Outside Employment at the Legislature: Putting things in Perspective

The New Jersey Herald has been making an issue over Republican Assemblywoman Alison Littell McHose doing a full-time job for Franklin Township, while handling her responsibilities as an elected member of the Legislature.   In fact, the Legislature is a part-time job and most legislators hold some other form of full-time employment.

Recently, two of McHose's Democrat colleagues were hired.  Democrat Assemblyman John Burzichelli got a $100,000-a-year job at the Gloucester County Improvement Authority, while Democrat Assemblywoman Linda Stender picked up a $90,000-per-year position at the Union County Improvement Authority.  For Burzichelli, who also owns a full-time business, it's his third job.  And unlike Republican McHose, Democrats Burzichelli and Stender intend to keep both jobs.  Read the NJ.com stories here for yourself:



One Democrat whose outside employment does interfere with his job as a legislator is Senate President Steve Sweeney.  For several years Sweeney, who controls every piece of legislation that comes to the Senate for a vote, has been paid by his union for lobbying activities.  Sweeney is paid about $200,000 a year by the union, in addition to his $65,000 salary as senator and senate president.

This came to light from an examination of mandatory filings his union has made with the United States Labor Department. The Department of Labor requires public disclosure by labor unions of how union dues are spent.  These disclosures list union employees, their salaries and allowances.  The disclosure also includes the allocation of time by union officers and employees estimating the amount of time spent on various activities such as organizing or administration.  One of the purposes of this disclosure is to show how much the union has spent on its core activities: collective bargaining, contract administration, and grievance adjustment.  Non-members working in a union environment are obligated to pay dues, but only to support these core activities.

According to disclosure filings by the International, Sweeney spends a considerable amount of his time as a union official on activities described as “Political Activities and Lobbying.” (LM-2, Schedule 12, Disbursements to Employees, Line I, Schedule 16).

As Senate President, Steve Sweeney is paid $49,000 per year, plus an “allowance equal to 1/3 his compensation” ($16,333) for a total of $65,333.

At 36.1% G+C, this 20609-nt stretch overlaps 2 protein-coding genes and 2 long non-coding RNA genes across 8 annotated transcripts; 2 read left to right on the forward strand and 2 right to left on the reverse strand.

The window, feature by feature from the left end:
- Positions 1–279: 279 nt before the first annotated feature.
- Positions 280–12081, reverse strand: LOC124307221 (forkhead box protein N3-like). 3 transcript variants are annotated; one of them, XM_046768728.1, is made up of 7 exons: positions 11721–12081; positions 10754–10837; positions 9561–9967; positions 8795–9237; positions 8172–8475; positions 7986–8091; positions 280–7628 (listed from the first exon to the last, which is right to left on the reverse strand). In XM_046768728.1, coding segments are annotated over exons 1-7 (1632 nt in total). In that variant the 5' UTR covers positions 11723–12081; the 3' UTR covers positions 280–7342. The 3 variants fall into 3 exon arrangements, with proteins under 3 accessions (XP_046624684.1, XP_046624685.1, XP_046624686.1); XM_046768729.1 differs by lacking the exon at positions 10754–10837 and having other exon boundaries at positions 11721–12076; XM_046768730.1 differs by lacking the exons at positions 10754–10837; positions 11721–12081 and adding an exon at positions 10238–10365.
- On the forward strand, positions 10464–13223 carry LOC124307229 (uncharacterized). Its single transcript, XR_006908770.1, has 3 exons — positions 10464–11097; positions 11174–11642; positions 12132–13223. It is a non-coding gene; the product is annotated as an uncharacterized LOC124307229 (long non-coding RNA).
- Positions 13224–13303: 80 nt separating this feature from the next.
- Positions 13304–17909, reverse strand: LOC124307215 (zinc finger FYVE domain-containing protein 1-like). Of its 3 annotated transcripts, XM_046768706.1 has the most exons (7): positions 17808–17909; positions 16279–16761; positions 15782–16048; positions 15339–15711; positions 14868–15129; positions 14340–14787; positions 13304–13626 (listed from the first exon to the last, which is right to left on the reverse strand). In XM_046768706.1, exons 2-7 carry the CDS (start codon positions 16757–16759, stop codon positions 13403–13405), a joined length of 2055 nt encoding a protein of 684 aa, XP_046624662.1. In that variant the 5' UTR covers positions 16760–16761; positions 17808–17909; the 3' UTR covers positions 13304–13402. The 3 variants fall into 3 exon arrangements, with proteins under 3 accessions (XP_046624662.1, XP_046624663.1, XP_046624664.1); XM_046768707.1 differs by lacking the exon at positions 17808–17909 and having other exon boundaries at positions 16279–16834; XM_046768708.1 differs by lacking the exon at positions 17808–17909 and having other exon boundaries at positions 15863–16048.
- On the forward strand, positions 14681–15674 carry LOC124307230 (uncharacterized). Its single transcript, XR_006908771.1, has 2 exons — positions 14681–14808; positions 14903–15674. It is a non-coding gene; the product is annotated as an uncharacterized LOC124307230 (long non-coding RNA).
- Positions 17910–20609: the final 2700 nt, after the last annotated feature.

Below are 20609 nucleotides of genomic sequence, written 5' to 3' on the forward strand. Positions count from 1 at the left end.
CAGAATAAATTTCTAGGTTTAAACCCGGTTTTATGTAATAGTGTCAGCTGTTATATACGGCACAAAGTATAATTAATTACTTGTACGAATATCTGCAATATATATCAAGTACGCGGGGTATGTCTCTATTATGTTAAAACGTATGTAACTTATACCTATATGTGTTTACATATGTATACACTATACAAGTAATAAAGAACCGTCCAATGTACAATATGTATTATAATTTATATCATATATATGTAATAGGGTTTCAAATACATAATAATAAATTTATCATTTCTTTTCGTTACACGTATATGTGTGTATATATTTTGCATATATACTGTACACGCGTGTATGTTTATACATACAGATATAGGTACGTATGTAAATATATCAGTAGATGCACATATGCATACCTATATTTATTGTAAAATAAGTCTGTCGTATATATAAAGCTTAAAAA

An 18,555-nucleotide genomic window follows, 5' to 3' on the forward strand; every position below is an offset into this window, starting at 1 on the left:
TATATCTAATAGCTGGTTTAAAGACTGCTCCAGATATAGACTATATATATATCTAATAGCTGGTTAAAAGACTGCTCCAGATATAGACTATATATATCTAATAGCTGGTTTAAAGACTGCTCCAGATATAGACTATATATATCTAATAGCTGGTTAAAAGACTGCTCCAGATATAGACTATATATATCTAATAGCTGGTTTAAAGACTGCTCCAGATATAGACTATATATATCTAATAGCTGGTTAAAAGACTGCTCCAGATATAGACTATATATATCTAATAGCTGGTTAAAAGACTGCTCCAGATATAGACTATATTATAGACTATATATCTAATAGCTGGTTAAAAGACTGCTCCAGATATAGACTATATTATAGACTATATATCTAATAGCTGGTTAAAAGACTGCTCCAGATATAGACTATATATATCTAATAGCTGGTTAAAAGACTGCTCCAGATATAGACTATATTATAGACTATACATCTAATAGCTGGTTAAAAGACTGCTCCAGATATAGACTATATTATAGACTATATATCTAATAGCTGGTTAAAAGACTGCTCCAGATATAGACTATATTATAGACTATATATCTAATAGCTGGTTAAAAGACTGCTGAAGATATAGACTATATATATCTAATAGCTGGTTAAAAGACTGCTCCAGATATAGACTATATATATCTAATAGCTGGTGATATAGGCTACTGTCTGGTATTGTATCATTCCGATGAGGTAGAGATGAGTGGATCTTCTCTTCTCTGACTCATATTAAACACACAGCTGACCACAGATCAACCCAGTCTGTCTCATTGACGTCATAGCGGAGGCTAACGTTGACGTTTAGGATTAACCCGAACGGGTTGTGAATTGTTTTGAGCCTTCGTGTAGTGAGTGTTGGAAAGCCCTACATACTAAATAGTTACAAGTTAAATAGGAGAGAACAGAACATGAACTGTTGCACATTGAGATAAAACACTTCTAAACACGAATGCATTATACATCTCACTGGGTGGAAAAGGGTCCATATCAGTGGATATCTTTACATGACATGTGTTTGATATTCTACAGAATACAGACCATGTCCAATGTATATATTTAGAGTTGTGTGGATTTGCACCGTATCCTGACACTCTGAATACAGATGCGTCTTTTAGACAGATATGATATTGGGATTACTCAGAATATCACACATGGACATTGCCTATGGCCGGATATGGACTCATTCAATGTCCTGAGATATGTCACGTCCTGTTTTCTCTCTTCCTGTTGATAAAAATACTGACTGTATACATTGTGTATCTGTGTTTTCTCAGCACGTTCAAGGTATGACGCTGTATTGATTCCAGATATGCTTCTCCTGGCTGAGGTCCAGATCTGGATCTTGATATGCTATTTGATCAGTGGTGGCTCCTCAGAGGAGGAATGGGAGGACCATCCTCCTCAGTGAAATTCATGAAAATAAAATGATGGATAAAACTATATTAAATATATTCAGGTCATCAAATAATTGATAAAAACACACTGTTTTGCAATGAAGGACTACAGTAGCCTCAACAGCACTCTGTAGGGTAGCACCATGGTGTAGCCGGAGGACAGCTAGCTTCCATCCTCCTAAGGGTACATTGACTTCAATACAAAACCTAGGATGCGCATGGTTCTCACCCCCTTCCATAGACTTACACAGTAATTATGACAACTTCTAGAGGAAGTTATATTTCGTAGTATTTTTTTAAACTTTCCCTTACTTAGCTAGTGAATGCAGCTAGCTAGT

Steve Sweeney is also an official with the Iron Workers union.  As a general organizer paid through the International Association of Bridge, Structural, Ornamental and Reinforcing Iron Workers Union, AFL-CIO, Sweeney received a base salary of $165,264 in 2012.  In addition to his base salary, Sweeney also received compensation in the form of allowances and disbursements for expenses. His total compensation through the International in 2012 was $206,092.

In addition, Sweeney received allowances of $21,351 as President of Iron Workers District Council of Philadelphia and Vicinity. In 2012, Sweeney's total compensation through the Iron Workers was $227,443.

New Jersey state law does not appear to allow legislators to simultaneously serve as lobbyists.

Questions concerning Senator Sweeney’s political activity and lobbying for the Iron Workers union become a more serious matter when the amount of time allocated to these activities is noted.  Calculating the value of that allocation as a portion of Sweeney’s compensation adds further emphasis. 

Sweeney spent 30% of his union effort in 2012 on political activity and lobbying.  In 2011 and 2010, the amount was 38%.  In 2009, the amount was 34%.  There is no indication of the actual amount of time Sweeney devoted to these activities, only the proportion of the whole.

Placing dollar amounts on Sweeney’s activity helps put matter into an easily understandable form.  In 2012, Sweeney’s gross pay was $165,264, and his total compensation was $227,442.  In simple terms, Sweeney was paid $49,579 of his gross, or $68.233 of his total compensation, to engage in political activity and lobbying for the union.  In 2011, Sweeney was paid $62,141 of his total compensation for political activity and lobbying.  In 2010, $58,377, and in 2009, $56,669.

For readers of the Herald, the question becomes why is this story not being placed in the context of what other legislators are doing?